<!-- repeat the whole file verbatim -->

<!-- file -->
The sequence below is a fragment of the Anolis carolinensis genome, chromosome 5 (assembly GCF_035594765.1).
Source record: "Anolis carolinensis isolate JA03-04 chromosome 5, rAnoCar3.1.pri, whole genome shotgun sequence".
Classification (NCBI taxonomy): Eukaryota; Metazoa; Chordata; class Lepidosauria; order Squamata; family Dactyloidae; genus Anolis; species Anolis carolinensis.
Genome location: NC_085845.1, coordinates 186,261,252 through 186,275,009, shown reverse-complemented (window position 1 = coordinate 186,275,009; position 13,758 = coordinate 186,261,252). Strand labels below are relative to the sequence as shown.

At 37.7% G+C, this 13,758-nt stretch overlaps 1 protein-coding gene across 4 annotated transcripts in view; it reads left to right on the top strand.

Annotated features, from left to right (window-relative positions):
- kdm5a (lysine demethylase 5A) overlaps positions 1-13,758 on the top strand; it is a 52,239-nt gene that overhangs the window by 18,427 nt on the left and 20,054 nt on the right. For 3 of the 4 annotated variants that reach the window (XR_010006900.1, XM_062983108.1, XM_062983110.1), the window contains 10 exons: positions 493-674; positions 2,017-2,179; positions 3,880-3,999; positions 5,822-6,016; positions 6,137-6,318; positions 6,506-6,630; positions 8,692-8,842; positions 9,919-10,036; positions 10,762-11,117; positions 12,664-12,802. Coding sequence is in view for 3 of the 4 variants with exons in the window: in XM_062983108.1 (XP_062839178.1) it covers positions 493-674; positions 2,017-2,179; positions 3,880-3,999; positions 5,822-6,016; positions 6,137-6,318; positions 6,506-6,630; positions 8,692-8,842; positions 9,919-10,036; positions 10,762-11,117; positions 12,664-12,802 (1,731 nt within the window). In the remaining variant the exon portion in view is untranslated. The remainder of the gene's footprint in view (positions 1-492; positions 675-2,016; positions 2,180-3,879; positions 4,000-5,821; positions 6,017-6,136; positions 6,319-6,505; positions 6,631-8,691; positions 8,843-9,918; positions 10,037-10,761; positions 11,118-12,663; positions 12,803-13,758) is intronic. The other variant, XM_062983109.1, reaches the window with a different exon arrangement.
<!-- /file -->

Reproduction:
The sequence below is a fragment of the Anolis carolinensis genome, chromosome 5 (assembly GCF_035594765.1).
Source record: "Anolis carolinensis isolate JA03-04 chromosome 5, rAnoCar3.1.pri, whole genome shotgun sequence".
Classification (NCBI taxonomy): Eukaryota; Metazoa; Chordata; class Lepidosauria; order Squamata; family Dactyloidae; genus Anolis; species Anolis carolinensis.
Genome location: NC_085845.1, coordinates 186,261,252 through 186,275,009, shown reverse-complemented (window position 1 = coordinate 186,275,009; position 13,758 = coordinate 186,261,252). Strand labels below are relative to the sequence as shown.

At 37.7% G+C, this 13,758-nt stretch overlaps 1 protein-coding gene across 4 annotated transcripts in view; it reads left to right on the top strand.

Annotated features, from left to right (window-relative positions):
- kdm5a (lysine demethylase 5A) overlaps positions 1-13,758 on the top strand; it is a 52,239-nt gene that overhangs the window by 18,427 nt on the left and 20,054 nt on the right. For 3 of the 4 annotated variants that reach the window (XR_010006900.1, XM_062983108.1, XM_062983110.1), the window contains 10 exons: positions 493-674; positions 2,017-2,179; positions 3,880-3,999; positions 5,822-6,016; positions 6,137-6,318; positions 6,506-6,630; positions 8,692-8,842; positions 9,919-10,036; positions 10,762-11,117; positions 12,664-12,802. Coding sequence is in view for 3 of the 4 variants with exons in the window: in XM_062983108.1 (XP_062839178.1) it covers positions 493-674; positions 2,017-2,179; positions 3,880-3,999; positions 5,822-6,016; positions 6,137-6,318; positions 6,506-6,630; positions 8,692-8,842; positions 9,919-10,036; positions 10,762-11,117; positions 12,664-12,802 (1,731 nt within the window). In the remaining variant the exon portion in view is untranslated. The remainder of the gene's footprint in view (positions 1-492; positions 675-2,016; positions 2,180-3,879; positions 4,000-5,821; positions 6,017-6,136; positions 6,319-6,505; positions 6,631-8,691; positions 8,843-9,918; positions 10,037-10,761; positions 11,118-12,663; positions 12,803-13,758) is intronic. The other variant, XM_062983109.1, reaches the window with a different exon arrangement.